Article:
Addiction, Trauma, and The ‘Why Me’ Syndrome

childhood trauma

2 out of every 3 addicts has undergone some form of significant childhood trauma.

Have you ever wondered to yourself, “Why am I an addict – why me?” It may sometimes seem like life has dealt you an unfair hand for no apparent reason. It may seem as if there is no true cause for your faulty internal workings, you were simply born ill-equipped to deal with reality. These feelings of inadequacy and inequity may be overwhelming, leaving you in an ultimate state of resentment and seclusion. Despite constantly hearing others say, “You are not alone,” you certainly feel as if you are – as if no one gets it, no one wants to, and you are going to die a harshly misunderstood and under-appreciated addict.

As addicts and alcoholics, wallowing in a bitter morass of self-pity is one of our favorite pastimes. Rather than actively seek a definitive solution to our problems, we much prefer to hide alone in a self-created cave of misery and bitter defeatism, replaying past harms and feeling sorry for ourselves. Rather than delve deep into the core of our problems and face our past experiences head-on, we spend years of our lives incessantly numbing the pain, shame, and fear. Fortunately, this impractical pattern of avoidance can be reversed, and we can learn to lead the healthy, fulfilled, and meaningful lives we so deserve – and have always been capable of obtaining.

Addiction – Root Causes

Addiction is a complex disease, and is the causes of initial development are constantly being studied. It has become increasingly clear that the vast majority of substance dependency cases are linked to trauma – specifically traumatic experiences that occurred during early childhood. Early experiences influence the development of the brain even more than genetics and biology. The human brain comes equipped with the innate ability to adapt to environmental stimulation – this ability is known as plasticity. The brain begins to mature and grow during childhood, and as it does, it creates, strengthens, and disposes of neural connections, resulting in a vast network of active neurons that allow the brain to effectively function. Certain experiences will affect the relationship between certain neurons, causing their relationships to strengthen or grow weaker.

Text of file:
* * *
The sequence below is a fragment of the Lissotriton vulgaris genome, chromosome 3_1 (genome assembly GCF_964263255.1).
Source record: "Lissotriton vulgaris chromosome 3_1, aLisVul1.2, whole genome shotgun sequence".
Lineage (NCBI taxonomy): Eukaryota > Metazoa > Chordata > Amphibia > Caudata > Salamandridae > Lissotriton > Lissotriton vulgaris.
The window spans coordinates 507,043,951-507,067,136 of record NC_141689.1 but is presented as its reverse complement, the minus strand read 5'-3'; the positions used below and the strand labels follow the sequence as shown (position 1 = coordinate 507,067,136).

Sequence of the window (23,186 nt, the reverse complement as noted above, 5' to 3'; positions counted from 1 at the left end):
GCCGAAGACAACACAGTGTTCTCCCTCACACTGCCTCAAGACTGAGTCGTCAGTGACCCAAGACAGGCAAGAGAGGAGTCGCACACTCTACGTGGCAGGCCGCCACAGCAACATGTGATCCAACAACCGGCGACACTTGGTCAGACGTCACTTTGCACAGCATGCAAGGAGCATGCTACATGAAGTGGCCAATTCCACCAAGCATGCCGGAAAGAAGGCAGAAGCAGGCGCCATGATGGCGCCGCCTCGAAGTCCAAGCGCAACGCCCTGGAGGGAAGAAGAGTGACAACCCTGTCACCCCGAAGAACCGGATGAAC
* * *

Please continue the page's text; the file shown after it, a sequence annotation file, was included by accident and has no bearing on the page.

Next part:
Essentially, every experience we have while our brains are developing will affect us significantly. If we undergo negative experiences, healthy development is liable to be harshly stunted. If we experience trauma in early childhood, or if we are raised in social environments that are neglectful, unstable, or unsupportive, we become more prone to certain anomalies within the brain structure. Childhood trauma leads to cognitive, behavioral, and social impairments. This has been studied extensively, and is scientifically supported. One of the most common impairments amongst trauma sufferers is substance dependency. And seeing that two out of every three addicts have been found to have suffered significant childhood trauma, the correlation is undeniable.

What is Childhood Trauma?

Many will associate the term ‘childhood trauma’ with overt forms of abuse, such as physical and sexual. But trauma refers to a wide range of stress-inducing and emotionally damaging circumstances. Traumatic experiences include the witnessing of domestic abuse or infidelity, neglect (intentional or unintentional), the loss of a parent, abandonment, or living with an unfit caregiver (such as a parent who struggles with an undiagnosed mental disorder or untreated alcoholism). Individuals who undergo such experiences in childhood are far more likely to develop substance dependency disorders, and are far more likely to engage in behavioral addictions such as compulsive overeating and compulsive sexual behavior. In many cases, these individuals begin using drugs and alcohol to excess as a form of self-medicating unresolved emotional pain. This inclination towards self-medication can also be learned, and passed down through generations. Of course, attempting to drown out past harms will only cause issues in the present and the future – this is why comprehensive, trauma treatment is so vital to long-term addiction recovery.

If you have been asking yourself “why me” on a regular basis, the answer may be more scientific and rational than you originally assumed. No, you were not dealt a short hand. No, God does not hate you. In all likelihood, you underwent some form of significant trauma during early childhood – trauma which has remained unresolved, and has lead to a host of associated disorders. For more information on our unique and comprehensive program of trauma recovery, please feel free to contact us today.